“But in many cases, the drive to be the first to have the most impressive technology has blinded them to keeping consumer needs at front of stage. Take drone deliveries as a case in point. Heralded by Amazon back in 2013, the idea has been dogged by scepticism, regulation and a host of logistical concerns since – hardly the consumer reaction the business had clearly anticipated.

“In 2020, businesses must keep their feet firmly on the ground when approaching the lure of latest technologies. After all, tech innovations are only as good as the consumer need they fulfil. Tech that can reduce call waiting times may be far more welcome than the latest function on a website, for instance.

“Data will be key in understanding audiences, building consumer insight, and analysing changing behaviours. That data will help you find the right technology to delight the end-user – and adapt as their needs evolve. The digital transformation is changing the way we do business – but it must have the customer at its heart.” 

Lindsay McEwan, VP and Managing Director, EMEA at Tealium

“It’s vital that businesses keep up with the expectations of consumers to succeed in 2020. With competition fierce and consumer expectations increasingly high, customer centricity should be at the forefront of all businesses’ growth strategies. The organisations that thrive will be those that provide a seamless experience – no matter the device – through a holistic understanding of their customers’ wants and needs.

“Building lasting relationships that drive returns means delivering relevant and engaging experiences that consistently provide real value for customers. And to do so, marketers must first create a solid foundation of insight where all the pieces of an individual’s journey – including every interaction across every channel – are connected to create a single source of truth.

“While long-standing silos between marketing, sales, and customer relationship management (CRM) systems have been holding this back, the careful selection of the right tools can make it easier to close the gaps. Now, the implementation of solutions such as Customer Data Platforms (CDP) is crucial to empower the quick and flexible linking of data from all sources to better understand consumers and, crucially, retain them.”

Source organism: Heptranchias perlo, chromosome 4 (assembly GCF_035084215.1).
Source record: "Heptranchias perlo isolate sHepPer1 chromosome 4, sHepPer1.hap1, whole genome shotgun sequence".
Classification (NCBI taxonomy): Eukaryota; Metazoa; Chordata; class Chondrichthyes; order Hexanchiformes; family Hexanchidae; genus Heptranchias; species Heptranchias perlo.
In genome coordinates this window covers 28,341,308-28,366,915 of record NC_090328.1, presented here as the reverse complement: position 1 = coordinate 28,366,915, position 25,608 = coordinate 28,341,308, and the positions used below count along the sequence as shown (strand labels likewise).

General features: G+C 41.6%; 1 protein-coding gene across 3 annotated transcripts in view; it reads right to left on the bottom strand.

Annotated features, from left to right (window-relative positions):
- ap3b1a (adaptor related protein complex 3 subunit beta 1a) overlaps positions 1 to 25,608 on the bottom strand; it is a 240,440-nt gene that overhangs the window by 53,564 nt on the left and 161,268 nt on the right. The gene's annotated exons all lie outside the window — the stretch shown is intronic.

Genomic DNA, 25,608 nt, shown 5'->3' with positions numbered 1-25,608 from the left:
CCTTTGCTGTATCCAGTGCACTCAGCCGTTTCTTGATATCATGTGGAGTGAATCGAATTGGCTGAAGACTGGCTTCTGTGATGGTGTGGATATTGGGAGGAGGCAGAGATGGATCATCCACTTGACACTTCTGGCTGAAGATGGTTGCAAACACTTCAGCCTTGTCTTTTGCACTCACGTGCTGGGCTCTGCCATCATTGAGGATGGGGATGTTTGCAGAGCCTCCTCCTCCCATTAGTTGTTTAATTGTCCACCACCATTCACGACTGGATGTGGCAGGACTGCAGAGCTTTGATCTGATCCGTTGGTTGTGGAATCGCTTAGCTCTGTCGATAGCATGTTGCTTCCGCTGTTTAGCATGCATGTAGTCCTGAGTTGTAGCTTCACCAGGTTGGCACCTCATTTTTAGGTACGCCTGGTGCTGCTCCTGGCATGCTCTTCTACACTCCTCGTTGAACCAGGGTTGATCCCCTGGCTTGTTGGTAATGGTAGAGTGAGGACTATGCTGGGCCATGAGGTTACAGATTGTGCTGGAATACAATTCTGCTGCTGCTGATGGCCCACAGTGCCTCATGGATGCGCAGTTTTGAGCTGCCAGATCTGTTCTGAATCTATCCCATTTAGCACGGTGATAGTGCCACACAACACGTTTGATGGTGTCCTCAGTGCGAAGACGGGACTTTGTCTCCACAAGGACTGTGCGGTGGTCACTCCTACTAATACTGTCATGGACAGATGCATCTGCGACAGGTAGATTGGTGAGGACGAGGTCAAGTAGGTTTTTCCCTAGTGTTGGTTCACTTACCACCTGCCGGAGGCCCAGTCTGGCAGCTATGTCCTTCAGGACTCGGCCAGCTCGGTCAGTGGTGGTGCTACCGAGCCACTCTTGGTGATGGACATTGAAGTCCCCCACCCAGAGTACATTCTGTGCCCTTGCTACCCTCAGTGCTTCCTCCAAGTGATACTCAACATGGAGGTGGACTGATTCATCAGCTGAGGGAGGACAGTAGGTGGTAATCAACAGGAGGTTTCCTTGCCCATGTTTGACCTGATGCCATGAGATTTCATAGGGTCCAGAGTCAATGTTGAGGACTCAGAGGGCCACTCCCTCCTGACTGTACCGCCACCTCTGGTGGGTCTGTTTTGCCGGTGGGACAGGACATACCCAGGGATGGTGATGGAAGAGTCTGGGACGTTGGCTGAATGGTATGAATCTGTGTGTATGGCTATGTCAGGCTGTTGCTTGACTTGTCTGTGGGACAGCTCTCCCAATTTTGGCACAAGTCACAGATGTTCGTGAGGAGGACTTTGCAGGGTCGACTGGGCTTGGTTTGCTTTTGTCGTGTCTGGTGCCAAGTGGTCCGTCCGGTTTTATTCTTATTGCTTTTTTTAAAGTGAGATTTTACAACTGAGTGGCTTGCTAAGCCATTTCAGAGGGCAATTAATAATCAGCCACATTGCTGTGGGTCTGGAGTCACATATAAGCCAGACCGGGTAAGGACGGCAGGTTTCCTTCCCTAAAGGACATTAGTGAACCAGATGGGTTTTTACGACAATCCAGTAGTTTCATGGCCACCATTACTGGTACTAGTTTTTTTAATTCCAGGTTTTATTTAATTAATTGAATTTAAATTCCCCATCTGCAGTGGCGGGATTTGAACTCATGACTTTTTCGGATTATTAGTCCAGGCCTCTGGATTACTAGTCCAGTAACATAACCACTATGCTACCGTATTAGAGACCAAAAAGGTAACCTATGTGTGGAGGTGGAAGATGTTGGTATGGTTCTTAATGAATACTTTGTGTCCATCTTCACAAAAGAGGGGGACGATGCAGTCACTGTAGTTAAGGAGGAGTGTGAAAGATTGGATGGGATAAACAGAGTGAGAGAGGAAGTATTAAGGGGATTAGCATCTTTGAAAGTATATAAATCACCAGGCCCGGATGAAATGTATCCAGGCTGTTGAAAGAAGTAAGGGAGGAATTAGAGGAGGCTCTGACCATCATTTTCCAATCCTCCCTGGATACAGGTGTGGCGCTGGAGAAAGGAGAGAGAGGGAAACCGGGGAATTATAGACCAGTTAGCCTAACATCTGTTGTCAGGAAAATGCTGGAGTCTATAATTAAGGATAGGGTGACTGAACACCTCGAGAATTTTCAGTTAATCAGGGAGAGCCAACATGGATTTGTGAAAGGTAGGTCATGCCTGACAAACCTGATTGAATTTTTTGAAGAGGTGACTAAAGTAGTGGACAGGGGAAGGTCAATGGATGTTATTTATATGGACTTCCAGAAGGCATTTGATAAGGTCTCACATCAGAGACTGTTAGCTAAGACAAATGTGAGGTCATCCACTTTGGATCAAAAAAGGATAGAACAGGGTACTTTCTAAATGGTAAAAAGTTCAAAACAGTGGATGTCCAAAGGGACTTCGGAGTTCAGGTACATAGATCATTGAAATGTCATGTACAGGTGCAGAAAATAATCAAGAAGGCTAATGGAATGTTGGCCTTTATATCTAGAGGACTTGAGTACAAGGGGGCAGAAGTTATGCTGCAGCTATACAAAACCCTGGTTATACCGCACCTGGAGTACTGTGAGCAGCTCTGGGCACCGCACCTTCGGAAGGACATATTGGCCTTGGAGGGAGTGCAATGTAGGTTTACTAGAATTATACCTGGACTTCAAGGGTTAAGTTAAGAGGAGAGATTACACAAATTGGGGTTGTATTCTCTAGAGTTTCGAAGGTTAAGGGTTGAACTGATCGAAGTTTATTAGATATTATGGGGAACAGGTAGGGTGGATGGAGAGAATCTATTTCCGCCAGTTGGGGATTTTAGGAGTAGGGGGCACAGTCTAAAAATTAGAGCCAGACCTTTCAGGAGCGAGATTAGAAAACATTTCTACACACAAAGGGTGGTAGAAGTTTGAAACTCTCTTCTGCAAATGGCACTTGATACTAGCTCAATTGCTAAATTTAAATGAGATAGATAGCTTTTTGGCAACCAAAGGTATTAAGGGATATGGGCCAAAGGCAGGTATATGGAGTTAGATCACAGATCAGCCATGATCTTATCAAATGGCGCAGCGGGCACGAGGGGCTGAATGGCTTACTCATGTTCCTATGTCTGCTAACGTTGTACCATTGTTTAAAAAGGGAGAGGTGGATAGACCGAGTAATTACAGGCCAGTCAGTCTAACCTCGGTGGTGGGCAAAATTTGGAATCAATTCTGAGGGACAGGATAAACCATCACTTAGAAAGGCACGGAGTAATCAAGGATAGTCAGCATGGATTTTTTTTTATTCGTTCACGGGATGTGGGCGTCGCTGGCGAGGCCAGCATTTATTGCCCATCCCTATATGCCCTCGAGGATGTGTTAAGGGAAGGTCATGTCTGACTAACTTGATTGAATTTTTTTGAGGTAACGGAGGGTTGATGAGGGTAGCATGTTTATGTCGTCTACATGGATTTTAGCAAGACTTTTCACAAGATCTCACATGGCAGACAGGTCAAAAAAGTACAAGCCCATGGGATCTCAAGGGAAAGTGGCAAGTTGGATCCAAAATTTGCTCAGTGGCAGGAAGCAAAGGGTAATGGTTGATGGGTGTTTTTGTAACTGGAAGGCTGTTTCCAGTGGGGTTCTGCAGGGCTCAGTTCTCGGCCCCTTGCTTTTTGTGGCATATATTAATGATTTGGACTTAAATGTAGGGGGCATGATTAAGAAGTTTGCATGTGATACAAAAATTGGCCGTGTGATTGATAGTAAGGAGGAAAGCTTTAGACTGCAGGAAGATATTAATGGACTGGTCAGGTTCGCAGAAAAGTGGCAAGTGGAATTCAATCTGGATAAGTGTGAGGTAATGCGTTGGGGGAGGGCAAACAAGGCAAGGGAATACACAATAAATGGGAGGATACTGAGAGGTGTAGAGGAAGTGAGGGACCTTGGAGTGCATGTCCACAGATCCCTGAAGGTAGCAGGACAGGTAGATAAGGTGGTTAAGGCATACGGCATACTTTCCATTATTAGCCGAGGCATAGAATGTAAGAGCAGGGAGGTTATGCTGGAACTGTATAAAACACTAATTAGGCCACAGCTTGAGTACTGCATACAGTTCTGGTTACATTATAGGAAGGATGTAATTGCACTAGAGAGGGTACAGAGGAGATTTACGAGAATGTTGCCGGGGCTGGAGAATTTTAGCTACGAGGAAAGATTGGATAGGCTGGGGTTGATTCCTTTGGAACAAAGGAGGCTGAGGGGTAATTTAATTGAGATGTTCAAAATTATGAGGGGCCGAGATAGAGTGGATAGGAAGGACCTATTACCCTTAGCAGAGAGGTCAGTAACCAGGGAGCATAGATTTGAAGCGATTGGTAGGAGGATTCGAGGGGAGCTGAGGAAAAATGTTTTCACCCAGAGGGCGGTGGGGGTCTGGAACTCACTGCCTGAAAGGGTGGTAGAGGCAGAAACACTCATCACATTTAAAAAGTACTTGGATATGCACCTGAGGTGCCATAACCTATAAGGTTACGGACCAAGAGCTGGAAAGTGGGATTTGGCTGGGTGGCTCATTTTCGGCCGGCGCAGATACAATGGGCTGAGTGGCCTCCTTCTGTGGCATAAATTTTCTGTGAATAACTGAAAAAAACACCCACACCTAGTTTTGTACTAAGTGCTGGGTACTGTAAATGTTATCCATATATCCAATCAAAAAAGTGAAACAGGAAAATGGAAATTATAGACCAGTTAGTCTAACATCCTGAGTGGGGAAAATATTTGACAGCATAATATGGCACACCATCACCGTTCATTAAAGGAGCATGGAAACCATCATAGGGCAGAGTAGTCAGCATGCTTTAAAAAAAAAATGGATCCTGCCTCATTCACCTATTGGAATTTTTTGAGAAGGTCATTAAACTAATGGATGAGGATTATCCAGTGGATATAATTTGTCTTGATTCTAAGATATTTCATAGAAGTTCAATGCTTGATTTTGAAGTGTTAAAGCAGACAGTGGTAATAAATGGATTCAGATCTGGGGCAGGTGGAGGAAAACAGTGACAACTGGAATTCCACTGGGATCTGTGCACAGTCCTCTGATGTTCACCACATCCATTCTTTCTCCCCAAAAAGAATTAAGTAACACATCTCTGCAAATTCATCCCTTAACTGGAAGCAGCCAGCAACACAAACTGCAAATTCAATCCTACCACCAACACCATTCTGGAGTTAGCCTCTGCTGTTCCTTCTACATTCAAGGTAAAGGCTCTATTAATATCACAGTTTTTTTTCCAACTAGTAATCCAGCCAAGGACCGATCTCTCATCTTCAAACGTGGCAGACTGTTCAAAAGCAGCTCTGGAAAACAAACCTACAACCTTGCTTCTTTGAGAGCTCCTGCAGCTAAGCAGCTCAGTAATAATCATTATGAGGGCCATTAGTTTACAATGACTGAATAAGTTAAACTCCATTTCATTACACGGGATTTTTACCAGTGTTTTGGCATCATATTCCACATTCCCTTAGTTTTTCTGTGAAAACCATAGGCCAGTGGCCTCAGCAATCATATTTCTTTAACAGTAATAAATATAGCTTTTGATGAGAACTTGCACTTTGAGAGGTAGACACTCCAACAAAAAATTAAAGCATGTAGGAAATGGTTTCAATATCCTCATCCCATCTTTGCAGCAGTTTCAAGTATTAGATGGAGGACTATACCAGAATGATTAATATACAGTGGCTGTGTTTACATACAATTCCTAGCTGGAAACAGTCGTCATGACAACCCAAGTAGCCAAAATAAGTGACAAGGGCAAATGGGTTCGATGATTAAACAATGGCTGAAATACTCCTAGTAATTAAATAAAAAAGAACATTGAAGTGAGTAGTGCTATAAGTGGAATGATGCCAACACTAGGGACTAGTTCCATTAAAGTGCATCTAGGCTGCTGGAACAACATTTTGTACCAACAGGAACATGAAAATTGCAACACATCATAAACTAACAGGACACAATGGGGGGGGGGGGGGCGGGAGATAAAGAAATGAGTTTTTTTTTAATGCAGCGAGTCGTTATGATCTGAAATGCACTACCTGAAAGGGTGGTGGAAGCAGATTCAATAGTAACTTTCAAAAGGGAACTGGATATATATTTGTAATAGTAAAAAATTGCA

Jeff Pfefferkorn, Head of Sales UK at MainAd

“Following the decline of the third-party cookie, brands in 2020 will adopt people-based marketing to reliably map customer journeys.

“With cookies unable to adapt to the growth in omnichannel, marketing will need an alternative solution to understand consumer behaviours across multiple devices and channels. To engage users in a fragmented digital landscape, brands must focus their efforts on mobile in particular as users are accessing more content on the small screen than anywhere else.

“Mobile and in app advertising will drive innovation in the way  brands interact with their target consumers, offering a wealth of behavioural insights through first-party data. Coupled with the rise of sophisticated, AI-powered tools, marketers will be able to use these insights to serve personalised messages to highly targeted demographics.

“Basing ad delivery on a consumer’s previous behavioural history will also allow brands to effectively re-engage users through their preferred digital channels – this will allow marketers to understand the full customer journey, closing the gaps between touchpoints.”

Ben Samuel, VP Sales EMEA at Nielsen Marketing Effectiveness

“Customer disloyalty is the new name of the marketing game. In fact, recent Nielsen findings show long-term devotion is no longer an asset brands can bank on, with just eight percent of global consumers considering themselves as loyal.

“With 46 percent of consumers more likely to try new brands than they were five years ago, adapting campaign strategies and tactics to these shifting dynamics will be essential for success in the months and years ahead.

“Loyal groups are generally niche and not substantial enough to support the majority of sales. Therefore, marketing initiatives will need to focus on those consumers keen to try new brands and outclass competitors on the factor that counts most: Customer Experience.

“Today’s consumers are looking for personalised experiences that cut through the noise and emphasise the unique purpose and value brands can offer them. Effective measurement will, more than ever, be key to this. If you can understand which creative messages, offers and content resonate with key audiences, then you can entice ‘disloyal’ consumers to make the switch.”

Administrator CXMNovember 18, 2019


When Bitcoin was created it was done to be a seamless payment method – backed up by the blockchain – for cheaper, faster, and safer worldwide peer-to-peer transactions.